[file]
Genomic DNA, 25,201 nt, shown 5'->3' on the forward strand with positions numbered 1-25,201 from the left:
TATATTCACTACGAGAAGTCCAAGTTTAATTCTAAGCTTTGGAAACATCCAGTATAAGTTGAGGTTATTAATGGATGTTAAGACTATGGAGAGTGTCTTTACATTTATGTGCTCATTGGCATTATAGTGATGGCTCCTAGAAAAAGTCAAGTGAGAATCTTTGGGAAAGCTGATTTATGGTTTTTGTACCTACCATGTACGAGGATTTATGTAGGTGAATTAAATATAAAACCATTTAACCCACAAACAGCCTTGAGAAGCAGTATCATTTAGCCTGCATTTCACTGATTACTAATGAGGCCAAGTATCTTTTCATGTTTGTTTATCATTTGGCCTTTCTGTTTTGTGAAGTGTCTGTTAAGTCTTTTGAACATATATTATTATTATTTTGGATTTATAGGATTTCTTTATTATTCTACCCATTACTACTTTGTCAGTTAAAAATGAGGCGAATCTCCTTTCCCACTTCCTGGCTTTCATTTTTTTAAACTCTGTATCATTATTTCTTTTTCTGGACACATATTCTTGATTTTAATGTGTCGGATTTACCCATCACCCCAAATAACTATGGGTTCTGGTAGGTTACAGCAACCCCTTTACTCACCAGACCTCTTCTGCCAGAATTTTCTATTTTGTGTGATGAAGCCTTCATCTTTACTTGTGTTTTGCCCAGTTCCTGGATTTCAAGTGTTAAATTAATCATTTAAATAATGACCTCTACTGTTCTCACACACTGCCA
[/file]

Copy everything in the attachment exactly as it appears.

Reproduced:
Genomic DNA, 25,201 nt, shown 5'->3' on the forward strand with positions numbered 1-25,201 from the left:
TATATTCACTACGAGAAGTCCAAGTTTAATTCTAAGCTTTGGAAACATCCAGTATAAGTTGAGGTTATTAATGGATGTTAAGACTATGGAGAGTGTCTTTACATTTATGTGCTCATTGGCATTATAGTGATGGCTCCTAGAAAAAGTCAAGTGAGAATCTTTGGGAAAGCTGATTTATGGTTTTTGTACCTACCATGTACGAGGATTTATGTAGGTGAATTAAATATAAAACCATTTAACCCACAAACAGCCTTGAGAAGCAGTATCATTTAGCCTGCATTTCACTGATTACTAATGAGGCCAAGTATCTTTTCATGTTTGTTTATCATTTGGCCTTTCTGTTTTGTGAAGTGTCTGTTAAGTCTTTTGAACATATATTATTATTATTTTGGATTTATAGGATTTCTTTATTATTCTACCCATTACTACTTTGTCAGTTAAAAATGAGGCGAATCTCCTTTCCCACTTCCTGGCTTTCATTTTTTTAAACTCTGTATCATTATTTCTTTTTCTGGACACATATTCTTGATTTTAATGTGTCGGATTTACCCATCACCCCAAATAACTATGGGTTCTGGTAGGTTACAGCAACCCCTTTACTCACCAGACCTCTTCTGCCAGAATTTTCTATTTTGTGTGATGAAGCCTTCATCTTTACTTGTGTTTTGCCCAGTTCCTGGATTTCAAGTGTTAAATTAATCATTTAAATAATGACCTCTACTGTTCTCACACACTGCCA